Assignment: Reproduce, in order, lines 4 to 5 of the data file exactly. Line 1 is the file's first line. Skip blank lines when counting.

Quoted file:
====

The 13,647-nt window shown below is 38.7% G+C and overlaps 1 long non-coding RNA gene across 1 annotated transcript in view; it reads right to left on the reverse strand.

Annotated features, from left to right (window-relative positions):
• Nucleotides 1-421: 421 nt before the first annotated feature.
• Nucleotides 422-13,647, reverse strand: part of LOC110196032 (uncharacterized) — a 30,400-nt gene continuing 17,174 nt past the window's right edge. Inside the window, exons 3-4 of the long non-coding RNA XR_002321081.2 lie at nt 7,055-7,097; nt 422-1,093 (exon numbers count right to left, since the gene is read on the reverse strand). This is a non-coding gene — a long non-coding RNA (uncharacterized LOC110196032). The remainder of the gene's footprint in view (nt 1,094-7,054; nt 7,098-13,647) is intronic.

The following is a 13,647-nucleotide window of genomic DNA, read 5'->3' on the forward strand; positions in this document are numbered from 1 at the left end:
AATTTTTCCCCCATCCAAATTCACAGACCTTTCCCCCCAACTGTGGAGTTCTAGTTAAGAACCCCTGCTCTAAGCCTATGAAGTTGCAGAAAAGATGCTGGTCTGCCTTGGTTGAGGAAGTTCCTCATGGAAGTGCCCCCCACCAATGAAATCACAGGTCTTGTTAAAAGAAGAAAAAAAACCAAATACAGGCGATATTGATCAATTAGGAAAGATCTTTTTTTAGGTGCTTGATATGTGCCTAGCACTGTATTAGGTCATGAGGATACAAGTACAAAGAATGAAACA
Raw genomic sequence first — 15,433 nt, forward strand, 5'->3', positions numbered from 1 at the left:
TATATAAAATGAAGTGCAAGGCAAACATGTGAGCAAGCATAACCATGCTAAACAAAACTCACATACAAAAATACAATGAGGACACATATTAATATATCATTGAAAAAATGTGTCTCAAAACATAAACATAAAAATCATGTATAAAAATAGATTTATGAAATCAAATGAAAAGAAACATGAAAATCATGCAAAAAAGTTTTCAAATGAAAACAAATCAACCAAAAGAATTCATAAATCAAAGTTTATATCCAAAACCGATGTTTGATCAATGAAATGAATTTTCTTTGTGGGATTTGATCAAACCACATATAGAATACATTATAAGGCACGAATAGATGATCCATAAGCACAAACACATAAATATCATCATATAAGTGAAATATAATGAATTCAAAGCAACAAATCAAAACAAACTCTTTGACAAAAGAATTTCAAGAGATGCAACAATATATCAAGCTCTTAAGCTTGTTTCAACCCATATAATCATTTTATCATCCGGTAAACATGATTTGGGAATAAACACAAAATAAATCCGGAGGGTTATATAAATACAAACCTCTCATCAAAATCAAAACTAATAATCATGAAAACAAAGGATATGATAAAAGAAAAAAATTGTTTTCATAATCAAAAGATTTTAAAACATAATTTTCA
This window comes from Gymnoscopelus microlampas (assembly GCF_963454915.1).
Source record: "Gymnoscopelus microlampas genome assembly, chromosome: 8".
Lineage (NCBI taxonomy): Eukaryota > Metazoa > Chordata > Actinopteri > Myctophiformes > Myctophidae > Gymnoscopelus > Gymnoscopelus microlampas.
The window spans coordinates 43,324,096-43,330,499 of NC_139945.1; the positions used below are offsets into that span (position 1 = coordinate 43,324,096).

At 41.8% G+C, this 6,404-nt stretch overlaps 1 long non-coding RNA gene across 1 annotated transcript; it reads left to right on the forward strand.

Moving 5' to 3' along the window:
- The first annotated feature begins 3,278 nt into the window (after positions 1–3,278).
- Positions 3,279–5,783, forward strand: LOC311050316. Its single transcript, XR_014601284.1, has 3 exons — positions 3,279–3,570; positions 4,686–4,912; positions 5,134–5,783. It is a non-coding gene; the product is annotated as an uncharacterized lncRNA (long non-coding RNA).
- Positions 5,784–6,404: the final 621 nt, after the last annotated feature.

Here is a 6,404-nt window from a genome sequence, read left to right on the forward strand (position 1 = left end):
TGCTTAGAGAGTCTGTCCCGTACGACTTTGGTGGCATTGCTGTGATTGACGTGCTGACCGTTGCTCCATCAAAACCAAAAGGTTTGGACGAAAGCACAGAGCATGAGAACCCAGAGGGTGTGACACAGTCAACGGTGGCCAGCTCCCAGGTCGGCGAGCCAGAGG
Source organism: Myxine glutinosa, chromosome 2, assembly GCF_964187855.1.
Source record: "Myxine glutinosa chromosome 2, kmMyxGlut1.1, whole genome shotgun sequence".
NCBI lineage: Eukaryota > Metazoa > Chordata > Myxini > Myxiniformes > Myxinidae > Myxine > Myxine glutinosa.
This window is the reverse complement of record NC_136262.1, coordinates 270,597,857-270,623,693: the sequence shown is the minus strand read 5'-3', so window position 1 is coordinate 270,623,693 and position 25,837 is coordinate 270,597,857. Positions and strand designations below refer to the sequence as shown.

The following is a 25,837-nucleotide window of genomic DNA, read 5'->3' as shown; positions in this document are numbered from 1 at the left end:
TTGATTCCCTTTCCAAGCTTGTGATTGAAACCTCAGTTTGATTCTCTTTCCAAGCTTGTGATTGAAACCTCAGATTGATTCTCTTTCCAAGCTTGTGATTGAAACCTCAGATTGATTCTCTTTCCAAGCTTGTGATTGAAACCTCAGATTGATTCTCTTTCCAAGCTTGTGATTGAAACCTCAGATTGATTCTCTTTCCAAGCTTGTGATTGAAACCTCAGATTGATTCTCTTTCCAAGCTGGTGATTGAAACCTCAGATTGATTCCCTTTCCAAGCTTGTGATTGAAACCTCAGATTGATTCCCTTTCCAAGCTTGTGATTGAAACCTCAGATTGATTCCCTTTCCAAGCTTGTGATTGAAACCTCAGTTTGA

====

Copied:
• Nucleotides 422-13,647, reverse strand: part of LOC110196032 (uncharacterized) — a 30,400-nt gene continuing 17,174 nt past the window's right edge. Inside the window, exons 3-4 of the long non-coding RNA XR_002321081.2 lie at nt 7,055-7,097; nt 422-1,093 (exon numbers count right to left, since the gene is read on the reverse strand). This is a non-coding gene — a long non-coding RNA (uncharacterized LOC110196032). The remainder of the gene's footprint in view (nt 1,094-7,054; nt 7,098-13,647) is intronic.

The following is a 13,647-nucleotide window of genomic DNA, read 5'->3' on the forward strand; positions in this document are numbered from 1 at the left end: